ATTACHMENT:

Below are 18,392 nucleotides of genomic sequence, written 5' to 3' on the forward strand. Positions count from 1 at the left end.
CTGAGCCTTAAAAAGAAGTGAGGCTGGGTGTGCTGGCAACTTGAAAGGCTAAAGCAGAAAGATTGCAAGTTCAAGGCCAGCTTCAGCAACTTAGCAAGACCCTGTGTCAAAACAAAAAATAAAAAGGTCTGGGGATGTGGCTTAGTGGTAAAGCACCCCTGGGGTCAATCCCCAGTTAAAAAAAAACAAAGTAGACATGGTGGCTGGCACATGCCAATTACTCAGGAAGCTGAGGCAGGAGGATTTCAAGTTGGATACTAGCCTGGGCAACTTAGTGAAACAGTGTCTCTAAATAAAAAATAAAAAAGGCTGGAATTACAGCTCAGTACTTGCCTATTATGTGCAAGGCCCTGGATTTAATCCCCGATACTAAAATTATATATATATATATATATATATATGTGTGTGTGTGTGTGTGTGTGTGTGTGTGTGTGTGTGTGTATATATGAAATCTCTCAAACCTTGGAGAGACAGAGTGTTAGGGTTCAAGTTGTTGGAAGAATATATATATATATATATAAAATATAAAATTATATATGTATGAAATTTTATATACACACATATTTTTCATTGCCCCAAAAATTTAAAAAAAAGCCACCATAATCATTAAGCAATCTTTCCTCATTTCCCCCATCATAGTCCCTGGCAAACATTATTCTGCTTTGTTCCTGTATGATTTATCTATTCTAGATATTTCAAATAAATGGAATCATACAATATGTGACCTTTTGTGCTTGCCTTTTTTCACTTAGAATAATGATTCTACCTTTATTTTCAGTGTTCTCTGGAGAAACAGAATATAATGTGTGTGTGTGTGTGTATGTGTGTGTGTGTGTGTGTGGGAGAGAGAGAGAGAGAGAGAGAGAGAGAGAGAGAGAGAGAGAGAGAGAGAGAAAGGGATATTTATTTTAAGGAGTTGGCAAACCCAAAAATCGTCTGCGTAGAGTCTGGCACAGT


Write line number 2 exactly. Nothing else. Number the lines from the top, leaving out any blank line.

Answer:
CTGAGCCTTAAAAAGAAGTGAGGCTGGGTGTGCTGGCAACTTGAAAGGCTAAAGCAGAAAGATTGCAAGTTCAAGGCCAGCTTCAGCAACTTAGCAAGACCCTGTGTCAAAACAAAAAATAAAAAGGTCTGGGGATGTGGCTTAGTGGTAAAGCACCCCTGGGGTCAATCCCCAGTTAAAAAAAAACAAAGTAGACATGGTGGCTGGCACATGCCAATTACTCAGGAAGCTGAGGCAGGAGGATTTCAAGTTGGATACTAGCCTGGGCAACTTAGTGAAACAGTGTCTCTAAATAAAAAATAAAAAAGGCTGGAATTACAGCTCAGTACTTGCCTATTATGTGCAAGGCCCTGGATTTAATCCCCGATACTAAAATTATATATATATATATATATATATATGTGTGTGTGTGTGTGTGTGTGTGTGTGTGTGTGTGTGTGTATATATGAAATCTCTCAAACCTTGGAGAGACAGAGTGTTAGGGTTCAAGTTGTTGGAAGAATATATATATATATATATAAAATATAAAATTATATATGTATGAAATTTTATATACACACATATTTTTCATTGCCCCAAAAATTTAAAAAAAAGCCACCATAATCATTAAGCAATCTTTCCTCATTTCCCCCATCATAGTCCCTGGCAAACATTATTCTGCTTTGTTCCTGTATGATTTATCTATTCTAGATATTTCAAATAAATGGAATCATACAATATGTGACCTTTTGTGCTTGCCTTTTTTCACTTAGAATAATGATTCTACCTTTATTTTCAGTGTTCTCTGGAGAAACAGAATATAATGTGTGTGTGTGTGTGTATGTGTGTGTGTGTGTGTGTGGGAGAGAGAGAGAGAGAGAGAGAGAGAGAGAGAGAGAGAGAGAGAGAGAGAGAAAGGGATATTTATTTTAAGGAGTTGGCAAACCCAAAAATCGTCTGCGTAGAGTCTGGCACAGT